Drugs

Moderate Alcohol Dependence Subsides With Nalmefene: How To Best Treat Dependency

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Nalmefene can prevent you from overdoing it when drinking with your friends. Photo courtesy Reuters

Many picture alcoholics as those who have lost their jobs and family due to their addiction. But what happens to people in the gray area who suffer from alcohol dependency not quite bad enough to need a trip to rehab? That’s where nalmefene may come in. The Danish drug promises to help people solve their alcohol problem, not by giving up the drink, but by merely cutting down. It’s controversial, to say the least, but regardless may be available throughout the UK before the end of the year.

Just how “bad” does a drinking problem have to be to warrant complete abstinence from alcohol? According to those backing the new UK drug, men who drink three pints of beer and women who drink two large glasses of wine every night need control their drinking but not exactly stop it all together. Nalmefene “seems to block some of the reward we get when we drink, which for some of us seems to help us keep drinking when we would otherwise know we shouldn’t,” Dr. David Collier, from the William Carver Research Institute, told The Telegraph in a video interview.

The drug would cost around a little less than $5.00 a pill. It is nowhere near a miracle cure to alcohol abuse, but according to Collier, “is a helpful way of reaching out to people who at the moment are getting nothing.” Nalmefene would enable adults to enjoy one or two drinks without feeling the need for more.

“Some have not yet experienced social problems and are functioning well until they develop an alcohol-related physical illness, such as high blood pressure, cancer, or liver disease,” said Andrew Langford, chief executive of the British Liver Trust.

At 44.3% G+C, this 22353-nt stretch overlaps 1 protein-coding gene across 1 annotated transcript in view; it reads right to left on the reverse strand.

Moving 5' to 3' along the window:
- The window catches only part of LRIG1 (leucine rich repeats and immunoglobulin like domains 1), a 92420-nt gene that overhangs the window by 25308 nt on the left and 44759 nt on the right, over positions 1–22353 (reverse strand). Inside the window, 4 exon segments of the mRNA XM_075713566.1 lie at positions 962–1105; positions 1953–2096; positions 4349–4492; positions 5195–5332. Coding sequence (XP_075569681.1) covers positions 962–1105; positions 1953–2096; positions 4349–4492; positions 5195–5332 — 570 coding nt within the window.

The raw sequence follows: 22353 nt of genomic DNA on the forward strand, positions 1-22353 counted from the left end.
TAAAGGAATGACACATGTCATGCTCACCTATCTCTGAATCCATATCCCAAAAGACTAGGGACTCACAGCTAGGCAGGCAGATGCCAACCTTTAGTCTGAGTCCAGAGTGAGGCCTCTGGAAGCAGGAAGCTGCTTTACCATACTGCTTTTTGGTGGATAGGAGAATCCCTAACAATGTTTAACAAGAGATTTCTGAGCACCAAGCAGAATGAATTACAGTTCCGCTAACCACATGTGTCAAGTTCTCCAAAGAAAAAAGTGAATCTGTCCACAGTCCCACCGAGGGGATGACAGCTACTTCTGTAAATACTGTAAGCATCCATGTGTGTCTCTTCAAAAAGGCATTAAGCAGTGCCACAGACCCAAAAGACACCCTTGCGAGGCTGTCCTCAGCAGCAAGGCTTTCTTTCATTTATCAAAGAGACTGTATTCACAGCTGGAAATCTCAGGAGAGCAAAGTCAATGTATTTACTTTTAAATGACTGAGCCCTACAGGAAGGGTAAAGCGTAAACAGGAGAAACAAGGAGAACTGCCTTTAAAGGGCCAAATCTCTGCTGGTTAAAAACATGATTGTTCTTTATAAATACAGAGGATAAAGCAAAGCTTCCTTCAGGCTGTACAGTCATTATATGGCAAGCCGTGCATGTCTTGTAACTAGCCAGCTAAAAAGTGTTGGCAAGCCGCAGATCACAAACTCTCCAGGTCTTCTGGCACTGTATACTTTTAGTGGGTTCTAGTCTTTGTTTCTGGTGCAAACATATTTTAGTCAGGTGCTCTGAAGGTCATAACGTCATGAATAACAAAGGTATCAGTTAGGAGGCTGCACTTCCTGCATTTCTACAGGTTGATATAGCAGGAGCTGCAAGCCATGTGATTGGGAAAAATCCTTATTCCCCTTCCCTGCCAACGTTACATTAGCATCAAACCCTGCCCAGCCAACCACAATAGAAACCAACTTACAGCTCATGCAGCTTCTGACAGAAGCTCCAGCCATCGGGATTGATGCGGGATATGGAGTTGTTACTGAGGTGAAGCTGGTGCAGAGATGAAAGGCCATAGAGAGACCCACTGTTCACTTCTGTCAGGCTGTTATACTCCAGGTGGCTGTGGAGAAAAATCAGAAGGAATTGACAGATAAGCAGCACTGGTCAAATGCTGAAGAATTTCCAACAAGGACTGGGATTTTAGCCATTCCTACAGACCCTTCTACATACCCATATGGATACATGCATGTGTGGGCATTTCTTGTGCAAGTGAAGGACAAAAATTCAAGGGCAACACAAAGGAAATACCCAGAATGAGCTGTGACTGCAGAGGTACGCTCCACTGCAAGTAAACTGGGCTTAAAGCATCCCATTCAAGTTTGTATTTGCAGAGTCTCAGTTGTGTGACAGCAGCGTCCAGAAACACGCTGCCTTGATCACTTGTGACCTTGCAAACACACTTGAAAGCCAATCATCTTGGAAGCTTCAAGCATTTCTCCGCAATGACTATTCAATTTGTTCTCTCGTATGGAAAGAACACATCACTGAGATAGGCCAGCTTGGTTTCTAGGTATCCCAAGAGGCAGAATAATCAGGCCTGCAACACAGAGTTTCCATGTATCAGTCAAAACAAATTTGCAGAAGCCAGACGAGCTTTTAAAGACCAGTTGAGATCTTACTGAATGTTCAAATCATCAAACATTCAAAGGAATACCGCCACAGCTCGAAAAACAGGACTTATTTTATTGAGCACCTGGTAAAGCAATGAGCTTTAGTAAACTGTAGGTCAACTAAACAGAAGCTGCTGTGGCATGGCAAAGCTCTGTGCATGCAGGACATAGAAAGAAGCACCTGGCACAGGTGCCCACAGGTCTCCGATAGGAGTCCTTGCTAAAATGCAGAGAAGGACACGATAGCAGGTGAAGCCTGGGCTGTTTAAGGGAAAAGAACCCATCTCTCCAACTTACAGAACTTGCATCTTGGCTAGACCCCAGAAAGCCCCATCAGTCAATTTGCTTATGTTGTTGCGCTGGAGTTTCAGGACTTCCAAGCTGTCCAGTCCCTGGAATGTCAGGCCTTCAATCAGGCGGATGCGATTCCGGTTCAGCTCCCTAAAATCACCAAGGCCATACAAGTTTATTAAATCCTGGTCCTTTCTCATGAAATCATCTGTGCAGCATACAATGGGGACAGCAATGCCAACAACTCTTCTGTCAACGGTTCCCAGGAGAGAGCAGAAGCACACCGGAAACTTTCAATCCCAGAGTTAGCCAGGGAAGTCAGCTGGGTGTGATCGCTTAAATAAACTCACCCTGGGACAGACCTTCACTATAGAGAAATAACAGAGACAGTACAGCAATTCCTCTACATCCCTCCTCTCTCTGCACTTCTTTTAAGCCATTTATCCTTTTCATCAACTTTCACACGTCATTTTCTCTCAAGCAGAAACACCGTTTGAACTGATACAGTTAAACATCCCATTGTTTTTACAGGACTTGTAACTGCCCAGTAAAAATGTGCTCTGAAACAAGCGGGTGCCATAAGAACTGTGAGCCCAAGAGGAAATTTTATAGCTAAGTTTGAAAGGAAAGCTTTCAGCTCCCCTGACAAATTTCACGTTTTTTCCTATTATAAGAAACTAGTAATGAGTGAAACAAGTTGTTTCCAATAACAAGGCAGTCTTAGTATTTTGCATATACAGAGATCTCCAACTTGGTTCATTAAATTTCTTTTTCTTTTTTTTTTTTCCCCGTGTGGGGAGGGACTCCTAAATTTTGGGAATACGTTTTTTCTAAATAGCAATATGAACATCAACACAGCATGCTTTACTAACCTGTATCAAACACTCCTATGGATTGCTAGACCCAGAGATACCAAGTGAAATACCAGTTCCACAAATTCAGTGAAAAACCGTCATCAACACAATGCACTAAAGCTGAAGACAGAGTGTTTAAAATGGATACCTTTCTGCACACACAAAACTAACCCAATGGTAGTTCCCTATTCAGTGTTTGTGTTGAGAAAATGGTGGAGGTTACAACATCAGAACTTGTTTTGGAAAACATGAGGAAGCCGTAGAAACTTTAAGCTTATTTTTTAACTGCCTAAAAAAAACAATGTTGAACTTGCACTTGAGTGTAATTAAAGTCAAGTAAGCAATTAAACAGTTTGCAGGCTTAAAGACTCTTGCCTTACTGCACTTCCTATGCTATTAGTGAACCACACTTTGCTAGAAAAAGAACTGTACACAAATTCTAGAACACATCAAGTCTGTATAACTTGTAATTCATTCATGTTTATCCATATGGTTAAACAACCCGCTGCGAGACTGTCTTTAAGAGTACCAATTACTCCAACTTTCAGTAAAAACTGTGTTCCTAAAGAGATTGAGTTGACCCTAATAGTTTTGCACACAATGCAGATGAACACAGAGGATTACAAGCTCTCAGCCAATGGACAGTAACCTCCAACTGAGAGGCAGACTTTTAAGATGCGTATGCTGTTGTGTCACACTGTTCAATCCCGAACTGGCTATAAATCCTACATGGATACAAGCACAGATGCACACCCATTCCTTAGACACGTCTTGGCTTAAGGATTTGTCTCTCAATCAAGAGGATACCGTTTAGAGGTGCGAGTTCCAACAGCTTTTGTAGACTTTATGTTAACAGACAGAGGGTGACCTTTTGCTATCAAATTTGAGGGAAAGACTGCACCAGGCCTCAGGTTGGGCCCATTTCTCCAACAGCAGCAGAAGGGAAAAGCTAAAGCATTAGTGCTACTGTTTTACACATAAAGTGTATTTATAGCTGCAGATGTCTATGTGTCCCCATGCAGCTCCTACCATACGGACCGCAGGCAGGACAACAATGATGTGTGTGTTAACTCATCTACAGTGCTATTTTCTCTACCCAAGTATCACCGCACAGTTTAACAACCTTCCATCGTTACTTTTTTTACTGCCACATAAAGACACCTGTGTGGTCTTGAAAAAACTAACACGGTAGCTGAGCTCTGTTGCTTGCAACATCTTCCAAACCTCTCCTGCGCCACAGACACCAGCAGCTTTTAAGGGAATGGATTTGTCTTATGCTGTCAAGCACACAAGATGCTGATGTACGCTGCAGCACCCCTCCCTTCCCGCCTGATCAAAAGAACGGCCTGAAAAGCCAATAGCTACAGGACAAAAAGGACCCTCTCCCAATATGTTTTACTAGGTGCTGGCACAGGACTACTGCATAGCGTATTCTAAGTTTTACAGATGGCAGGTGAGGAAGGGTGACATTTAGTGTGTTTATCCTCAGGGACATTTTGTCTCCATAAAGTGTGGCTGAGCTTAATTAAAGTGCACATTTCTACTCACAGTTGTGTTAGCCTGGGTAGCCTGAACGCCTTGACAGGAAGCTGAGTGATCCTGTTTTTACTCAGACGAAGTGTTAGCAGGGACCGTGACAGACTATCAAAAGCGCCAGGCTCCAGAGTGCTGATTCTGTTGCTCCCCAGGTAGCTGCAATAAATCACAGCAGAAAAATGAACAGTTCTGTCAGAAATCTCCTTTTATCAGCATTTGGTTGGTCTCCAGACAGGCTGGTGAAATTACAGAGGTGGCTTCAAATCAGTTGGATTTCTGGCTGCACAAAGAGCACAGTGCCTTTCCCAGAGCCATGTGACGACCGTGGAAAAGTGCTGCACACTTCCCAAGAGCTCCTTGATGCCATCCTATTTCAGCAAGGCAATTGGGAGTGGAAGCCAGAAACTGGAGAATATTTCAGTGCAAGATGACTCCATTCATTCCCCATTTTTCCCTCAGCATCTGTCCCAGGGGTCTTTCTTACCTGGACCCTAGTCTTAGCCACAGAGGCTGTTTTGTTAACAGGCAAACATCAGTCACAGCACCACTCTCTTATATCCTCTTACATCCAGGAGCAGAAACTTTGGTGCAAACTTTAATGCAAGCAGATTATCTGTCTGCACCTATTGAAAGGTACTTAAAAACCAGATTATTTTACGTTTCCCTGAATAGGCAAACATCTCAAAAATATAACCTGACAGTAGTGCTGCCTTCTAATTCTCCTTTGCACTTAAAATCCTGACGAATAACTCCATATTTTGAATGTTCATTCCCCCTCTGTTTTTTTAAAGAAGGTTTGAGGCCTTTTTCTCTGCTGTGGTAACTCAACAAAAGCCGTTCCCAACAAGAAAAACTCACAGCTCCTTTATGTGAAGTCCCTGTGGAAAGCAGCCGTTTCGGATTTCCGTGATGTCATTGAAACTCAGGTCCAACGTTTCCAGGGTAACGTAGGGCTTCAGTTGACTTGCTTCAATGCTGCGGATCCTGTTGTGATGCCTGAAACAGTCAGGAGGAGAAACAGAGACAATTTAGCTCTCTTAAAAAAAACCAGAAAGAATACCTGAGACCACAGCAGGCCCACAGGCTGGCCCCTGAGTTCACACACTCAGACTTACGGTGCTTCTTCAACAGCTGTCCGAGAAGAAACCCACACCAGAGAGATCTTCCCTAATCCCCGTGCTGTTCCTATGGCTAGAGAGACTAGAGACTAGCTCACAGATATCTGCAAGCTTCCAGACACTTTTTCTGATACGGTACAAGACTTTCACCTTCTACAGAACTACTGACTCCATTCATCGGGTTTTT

Theoretically, nalmefene could prevent this from ever happening. If approved by Britain’s National Health Services, the drug could be prescribed to up to 600,000 adults in England, the Daily Mail reported.

Others, while not doubting that nalmefene will work as intended, wonder if medication is the best approach to a control substance abuse. “It’s not a good thing to try and medicate a way out of a social problem. There are lots of opportunities for people to reduce the urge to drink for people who drink a lot of alcohol so that they drink less," Dr. Mark Bellis, alcohol lead for the Faculty of Public Health explained to The Telegraph.

Along with the moral dilemma of giving people medication to help them deal with their alcohol problems, Bellis suggested that this drug could pose an unnecessary economic burden for the UK’s social health care system. "There are plenty of ways that don't require prescribing and the additional pressures on the NHS that could reduce harmful drinking,” he said.

Nalmefene users reported a 64 percent to 79 percent drop in total alcohol intake, compared with placebo users who only experienced a 49 to 64 percent decrease, Bloomberg reported. The drug is already prescribed in Scotland, which according to the BBC, has the highest alcohol-related death rate in the UK. It may be available in the rest of the UK by next year. 

 

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